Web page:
An Empirical Investigation of the Relationship Between Profit Margin Persistence and Firms’ Choice of Business Model: Evidence from the US Airline Industry
49 Pages Posted: 20 Aug 2010 Last revised: 10 Dec 2010
Date Written: December 7, 2010
This paper examines the influence of a firm’s business model on the relative persistence of profit margins in the U.S. airline industry. The strategic management literature describes a firm’s business model as reflecting how that firm chooses to compete in the marketplace. Given this linkage between business model, competition and the marketplace, we conjecture that the persistence of profit margins will be influenced by firms’ choices of business model. Further, we hypothesize that this choice of business model influences the relative persistence of the individual revenue and expense components of current profit margins for future margins. We test these conjectures by (1) partitioning our sample firms according to business model (network carriers versus low-cost carriers), and (2) decomposing sample firms’ profit margins into components relating to pricing policy, input cost control, and productivity. While low-cost carriers are, on average, more profitable than their network carrier counterparts, we find that the margins of network carriers tend to be more persistent than those of low-cost carriers, and that this differential persistence is reflected in the association between current revenue and expense components and future margins.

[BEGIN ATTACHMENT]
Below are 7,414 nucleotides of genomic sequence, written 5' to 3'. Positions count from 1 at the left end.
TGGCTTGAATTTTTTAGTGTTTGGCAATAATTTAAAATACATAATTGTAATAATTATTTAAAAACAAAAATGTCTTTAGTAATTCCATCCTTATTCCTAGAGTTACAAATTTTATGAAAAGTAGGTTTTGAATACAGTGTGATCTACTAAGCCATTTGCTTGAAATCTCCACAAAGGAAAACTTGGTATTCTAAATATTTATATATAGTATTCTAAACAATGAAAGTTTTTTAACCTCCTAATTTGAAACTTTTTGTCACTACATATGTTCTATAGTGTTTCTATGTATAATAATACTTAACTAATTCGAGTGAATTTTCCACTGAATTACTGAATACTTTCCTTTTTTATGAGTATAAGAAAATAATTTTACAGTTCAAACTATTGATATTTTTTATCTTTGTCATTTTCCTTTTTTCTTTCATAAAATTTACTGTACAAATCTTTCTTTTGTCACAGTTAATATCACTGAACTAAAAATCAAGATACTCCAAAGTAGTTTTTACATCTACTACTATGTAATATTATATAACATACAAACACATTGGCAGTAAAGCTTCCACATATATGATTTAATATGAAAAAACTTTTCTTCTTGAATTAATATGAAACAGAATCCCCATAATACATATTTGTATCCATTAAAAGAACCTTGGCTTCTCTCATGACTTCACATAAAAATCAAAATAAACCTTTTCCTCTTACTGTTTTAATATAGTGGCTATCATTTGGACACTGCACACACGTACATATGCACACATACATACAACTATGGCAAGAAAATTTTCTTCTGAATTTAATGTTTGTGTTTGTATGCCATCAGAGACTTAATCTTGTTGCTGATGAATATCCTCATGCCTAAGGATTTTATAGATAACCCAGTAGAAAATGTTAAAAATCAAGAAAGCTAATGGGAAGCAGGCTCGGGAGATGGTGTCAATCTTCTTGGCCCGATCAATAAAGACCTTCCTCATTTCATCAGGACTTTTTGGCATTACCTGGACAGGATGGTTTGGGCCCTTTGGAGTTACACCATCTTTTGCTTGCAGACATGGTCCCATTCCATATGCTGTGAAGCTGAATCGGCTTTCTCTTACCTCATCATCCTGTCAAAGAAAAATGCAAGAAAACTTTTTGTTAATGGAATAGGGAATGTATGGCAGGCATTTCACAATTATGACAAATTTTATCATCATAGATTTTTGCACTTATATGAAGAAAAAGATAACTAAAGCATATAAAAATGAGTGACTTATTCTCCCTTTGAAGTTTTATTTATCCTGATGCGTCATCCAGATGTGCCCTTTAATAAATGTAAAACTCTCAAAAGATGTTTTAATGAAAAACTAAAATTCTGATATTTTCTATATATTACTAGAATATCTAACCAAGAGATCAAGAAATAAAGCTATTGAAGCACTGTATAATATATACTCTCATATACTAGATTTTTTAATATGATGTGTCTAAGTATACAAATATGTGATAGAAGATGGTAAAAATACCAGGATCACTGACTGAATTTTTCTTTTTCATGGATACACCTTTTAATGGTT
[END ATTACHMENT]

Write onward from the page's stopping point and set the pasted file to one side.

Keywords: Profit margin persistence, cost control, business model, U.S. airline industry
JEL Classification: D24, L23, L25, M21, M41
Suggested Citation: Suggested Citation